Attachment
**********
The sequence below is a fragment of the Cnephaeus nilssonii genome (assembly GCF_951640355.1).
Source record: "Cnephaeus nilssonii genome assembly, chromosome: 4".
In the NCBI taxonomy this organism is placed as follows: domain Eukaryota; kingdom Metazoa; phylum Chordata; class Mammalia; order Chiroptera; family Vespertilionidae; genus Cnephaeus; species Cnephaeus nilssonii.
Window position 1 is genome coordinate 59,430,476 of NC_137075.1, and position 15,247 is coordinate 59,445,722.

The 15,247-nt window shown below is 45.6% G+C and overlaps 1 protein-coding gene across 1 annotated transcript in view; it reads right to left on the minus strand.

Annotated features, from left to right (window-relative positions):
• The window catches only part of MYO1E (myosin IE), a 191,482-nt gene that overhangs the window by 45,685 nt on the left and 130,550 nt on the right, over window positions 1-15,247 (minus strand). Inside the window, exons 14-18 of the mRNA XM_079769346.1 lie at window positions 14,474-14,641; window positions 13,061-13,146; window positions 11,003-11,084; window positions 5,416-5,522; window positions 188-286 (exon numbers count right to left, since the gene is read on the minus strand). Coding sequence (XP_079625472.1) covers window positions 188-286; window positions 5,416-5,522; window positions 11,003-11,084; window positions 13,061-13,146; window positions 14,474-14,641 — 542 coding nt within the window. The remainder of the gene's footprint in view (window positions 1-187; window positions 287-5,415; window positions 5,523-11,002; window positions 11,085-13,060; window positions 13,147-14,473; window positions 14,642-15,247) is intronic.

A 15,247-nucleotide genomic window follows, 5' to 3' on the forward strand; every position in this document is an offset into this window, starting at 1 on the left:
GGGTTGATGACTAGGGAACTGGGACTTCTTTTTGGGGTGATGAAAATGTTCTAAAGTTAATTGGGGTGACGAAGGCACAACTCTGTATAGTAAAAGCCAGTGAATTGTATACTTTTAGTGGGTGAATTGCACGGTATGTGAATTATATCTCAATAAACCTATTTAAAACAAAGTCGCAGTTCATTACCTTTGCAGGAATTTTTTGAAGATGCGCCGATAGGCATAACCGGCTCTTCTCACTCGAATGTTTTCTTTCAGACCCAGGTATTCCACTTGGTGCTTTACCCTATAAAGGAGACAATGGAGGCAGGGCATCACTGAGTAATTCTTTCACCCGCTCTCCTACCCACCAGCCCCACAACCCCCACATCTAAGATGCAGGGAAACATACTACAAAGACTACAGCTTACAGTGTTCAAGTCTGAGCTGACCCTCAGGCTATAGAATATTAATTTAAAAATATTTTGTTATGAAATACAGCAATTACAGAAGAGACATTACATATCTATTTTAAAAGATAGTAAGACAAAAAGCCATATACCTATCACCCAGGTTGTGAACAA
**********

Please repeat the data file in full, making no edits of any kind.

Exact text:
The sequence below is a fragment of the Cnephaeus nilssonii genome (assembly GCF_951640355.1).
Source record: "Cnephaeus nilssonii genome assembly, chromosome: 4".
In the NCBI taxonomy this organism is placed as follows: domain Eukaryota; kingdom Metazoa; phylum Chordata; class Mammalia; order Chiroptera; family Vespertilionidae; genus Cnephaeus; species Cnephaeus nilssonii.
Window position 1 is genome coordinate 59,430,476 of NC_137075.1, and position 15,247 is coordinate 59,445,722.

The 15,247-nt window shown below is 45.6% G+C and overlaps 1 protein-coding gene across 1 annotated transcript in view; it reads right to left on the minus strand.

Annotated features, from left to right (window-relative positions):
• The window catches only part of MYO1E (myosin IE), a 191,482-nt gene that overhangs the window by 45,685 nt on the left and 130,550 nt on the right, over window positions 1-15,247 (minus strand). Inside the window, exons 14-18 of the mRNA XM_079769346.1 lie at window positions 14,474-14,641; window positions 13,061-13,146; window positions 11,003-11,084; window positions 5,416-5,522; window positions 188-286 (exon numbers count right to left, since the gene is read on the minus strand). Coding sequence (XP_079625472.1) covers window positions 188-286; window positions 5,416-5,522; window positions 11,003-11,084; window positions 13,061-13,146; window positions 14,474-14,641 — 542 coding nt within the window. The remainder of the gene's footprint in view (window positions 1-187; window positions 287-5,415; window positions 5,523-11,002; window positions 11,085-13,060; window positions 13,147-14,473; window positions 14,642-15,247) is intronic.

A 15,247-nucleotide genomic window follows, 5' to 3' on the forward strand; every position in this document is an offset into this window, starting at 1 on the left:
GGGTTGATGACTAGGGAACTGGGACTTCTTTTTGGGGTGATGAAAATGTTCTAAAGTTAATTGGGGTGACGAAGGCACAACTCTGTATAGTAAAAGCCAGTGAATTGTATACTTTTAGTGGGTGAATTGCACGGTATGTGAATTATATCTCAATAAACCTATTTAAAACAAAGTCGCAGTTCATTACCTTTGCAGGAATTTTTTGAAGATGCGCCGATAGGCATAACCGGCTCTTCTCACTCGAATGTTTTCTTTCAGACCCAGGTATTCCACTTGGTGCTTTACCCTATAAAGGAGACAATGGAGGCAGGGCATCACTGAGTAATTCTTTCACCCGCTCTCCTACCCACCAGCCCCACAACCCCCACATCTAAGATGCAGGGAAACATACTACAAAGACTACAGCTTACAGTGTTCAAGTCTGAGCTGACCCTCAGGCTATAGAATATTAATTTAAAAATATTTTGTTATGAAATACAGCAATTACAGAAGAGACATTACATATCTATTTTAAAAGATAGTAAGACAAAAAGCCATATACCTATCACCCAGGTTGTGAACAA